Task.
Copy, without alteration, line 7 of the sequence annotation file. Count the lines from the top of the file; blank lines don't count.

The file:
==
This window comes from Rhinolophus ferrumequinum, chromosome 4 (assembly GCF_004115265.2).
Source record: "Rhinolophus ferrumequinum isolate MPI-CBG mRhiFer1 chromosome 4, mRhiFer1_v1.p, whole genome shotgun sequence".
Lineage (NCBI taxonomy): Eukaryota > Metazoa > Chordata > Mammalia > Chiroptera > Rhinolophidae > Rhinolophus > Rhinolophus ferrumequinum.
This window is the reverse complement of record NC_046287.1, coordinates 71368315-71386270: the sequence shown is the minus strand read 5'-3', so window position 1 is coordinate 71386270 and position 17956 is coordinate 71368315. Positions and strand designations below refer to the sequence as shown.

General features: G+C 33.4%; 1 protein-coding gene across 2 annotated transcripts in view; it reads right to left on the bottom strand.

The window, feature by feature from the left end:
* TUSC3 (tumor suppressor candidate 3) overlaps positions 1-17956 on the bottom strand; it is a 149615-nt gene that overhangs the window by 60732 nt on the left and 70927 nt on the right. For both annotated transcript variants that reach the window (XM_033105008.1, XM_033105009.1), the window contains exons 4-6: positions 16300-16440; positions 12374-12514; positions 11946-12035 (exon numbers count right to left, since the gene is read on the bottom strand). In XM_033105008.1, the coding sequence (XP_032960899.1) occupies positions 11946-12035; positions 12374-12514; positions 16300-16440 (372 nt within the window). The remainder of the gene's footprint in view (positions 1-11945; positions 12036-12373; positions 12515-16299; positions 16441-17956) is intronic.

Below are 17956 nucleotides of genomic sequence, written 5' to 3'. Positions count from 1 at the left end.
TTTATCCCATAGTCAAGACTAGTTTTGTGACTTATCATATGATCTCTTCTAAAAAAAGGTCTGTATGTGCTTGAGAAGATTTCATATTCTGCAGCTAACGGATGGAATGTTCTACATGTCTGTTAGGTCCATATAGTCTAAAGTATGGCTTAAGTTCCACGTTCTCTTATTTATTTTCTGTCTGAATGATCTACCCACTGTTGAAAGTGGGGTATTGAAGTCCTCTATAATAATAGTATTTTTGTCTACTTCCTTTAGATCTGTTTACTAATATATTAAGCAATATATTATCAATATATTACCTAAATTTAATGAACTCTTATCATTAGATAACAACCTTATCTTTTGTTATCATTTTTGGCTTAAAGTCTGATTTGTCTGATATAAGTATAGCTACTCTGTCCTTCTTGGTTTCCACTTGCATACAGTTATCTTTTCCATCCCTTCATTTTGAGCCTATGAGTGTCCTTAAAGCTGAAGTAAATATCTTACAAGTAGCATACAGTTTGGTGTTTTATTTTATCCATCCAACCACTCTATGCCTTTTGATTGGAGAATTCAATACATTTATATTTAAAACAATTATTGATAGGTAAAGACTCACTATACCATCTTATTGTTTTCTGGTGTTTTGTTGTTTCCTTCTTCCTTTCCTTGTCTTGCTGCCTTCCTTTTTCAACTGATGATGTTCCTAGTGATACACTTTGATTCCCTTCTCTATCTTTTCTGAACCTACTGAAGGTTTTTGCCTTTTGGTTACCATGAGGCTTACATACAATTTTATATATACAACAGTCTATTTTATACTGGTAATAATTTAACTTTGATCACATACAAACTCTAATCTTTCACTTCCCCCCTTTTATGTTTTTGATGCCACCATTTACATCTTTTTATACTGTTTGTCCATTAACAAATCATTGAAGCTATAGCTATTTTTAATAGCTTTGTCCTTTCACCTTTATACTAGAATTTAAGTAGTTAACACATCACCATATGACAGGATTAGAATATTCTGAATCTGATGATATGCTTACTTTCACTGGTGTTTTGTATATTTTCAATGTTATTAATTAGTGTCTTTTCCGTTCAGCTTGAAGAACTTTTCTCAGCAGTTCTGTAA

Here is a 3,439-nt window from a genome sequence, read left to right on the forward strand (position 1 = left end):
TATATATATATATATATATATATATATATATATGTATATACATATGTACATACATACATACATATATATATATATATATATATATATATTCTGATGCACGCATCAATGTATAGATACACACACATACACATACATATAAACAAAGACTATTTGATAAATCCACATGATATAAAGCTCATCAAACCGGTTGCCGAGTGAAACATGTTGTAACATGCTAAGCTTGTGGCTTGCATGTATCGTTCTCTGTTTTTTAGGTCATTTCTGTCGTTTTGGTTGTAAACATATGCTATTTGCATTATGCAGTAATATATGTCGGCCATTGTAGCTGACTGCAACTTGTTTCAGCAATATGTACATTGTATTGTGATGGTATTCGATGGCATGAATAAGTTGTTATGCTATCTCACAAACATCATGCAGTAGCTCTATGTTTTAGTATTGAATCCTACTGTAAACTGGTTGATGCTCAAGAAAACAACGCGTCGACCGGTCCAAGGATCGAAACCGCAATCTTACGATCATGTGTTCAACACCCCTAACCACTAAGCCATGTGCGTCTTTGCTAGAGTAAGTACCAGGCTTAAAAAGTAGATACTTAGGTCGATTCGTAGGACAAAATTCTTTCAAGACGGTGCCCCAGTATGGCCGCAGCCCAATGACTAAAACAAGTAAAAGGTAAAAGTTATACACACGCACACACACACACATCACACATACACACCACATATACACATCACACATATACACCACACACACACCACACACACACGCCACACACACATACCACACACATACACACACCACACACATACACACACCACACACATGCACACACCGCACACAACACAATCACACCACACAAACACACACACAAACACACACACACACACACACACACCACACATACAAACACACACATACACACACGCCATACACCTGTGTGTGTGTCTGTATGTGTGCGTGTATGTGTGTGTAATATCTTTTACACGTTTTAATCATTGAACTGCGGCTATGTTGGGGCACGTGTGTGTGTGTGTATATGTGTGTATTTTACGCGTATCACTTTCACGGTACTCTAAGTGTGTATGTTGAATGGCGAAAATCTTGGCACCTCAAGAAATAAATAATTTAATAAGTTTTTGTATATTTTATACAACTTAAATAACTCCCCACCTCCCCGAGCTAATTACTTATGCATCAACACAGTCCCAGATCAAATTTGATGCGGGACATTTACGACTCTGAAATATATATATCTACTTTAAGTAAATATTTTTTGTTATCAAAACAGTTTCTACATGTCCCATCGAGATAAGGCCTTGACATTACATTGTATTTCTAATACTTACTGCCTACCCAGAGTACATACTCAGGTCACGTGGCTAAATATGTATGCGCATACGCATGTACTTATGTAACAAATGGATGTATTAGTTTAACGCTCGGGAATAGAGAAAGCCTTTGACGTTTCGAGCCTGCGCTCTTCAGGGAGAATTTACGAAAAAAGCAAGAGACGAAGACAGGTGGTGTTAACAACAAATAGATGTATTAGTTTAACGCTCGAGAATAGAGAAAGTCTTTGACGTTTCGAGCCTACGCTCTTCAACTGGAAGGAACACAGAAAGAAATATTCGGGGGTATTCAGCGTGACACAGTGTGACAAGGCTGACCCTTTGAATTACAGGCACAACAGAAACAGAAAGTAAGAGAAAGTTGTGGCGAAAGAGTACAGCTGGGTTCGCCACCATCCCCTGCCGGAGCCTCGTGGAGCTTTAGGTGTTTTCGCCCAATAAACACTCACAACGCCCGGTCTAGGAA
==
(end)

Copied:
* TUSC3 (tumor suppressor candidate 3) overlaps positions 1-17956 on the bottom strand; it is a 149615-nt gene that overhangs the window by 60732 nt on the left and 70927 nt on the right. For both annotated transcript variants that reach the window (XM_033105008.1, XM_033105009.1), the window contains exons 4-6: positions 16300-16440; positions 12374-12514; positions 11946-12035 (exon numbers count right to left, since the gene is read on the bottom strand). In XM_033105008.1, the coding sequence (XP_032960899.1) occupies positions 11946-12035; positions 12374-12514; positions 16300-16440 (372 nt within the window). The remainder of the gene's footprint in view (positions 1-11945; positions 12036-12373; positions 12515-16299; positions 16441-17956) is intronic.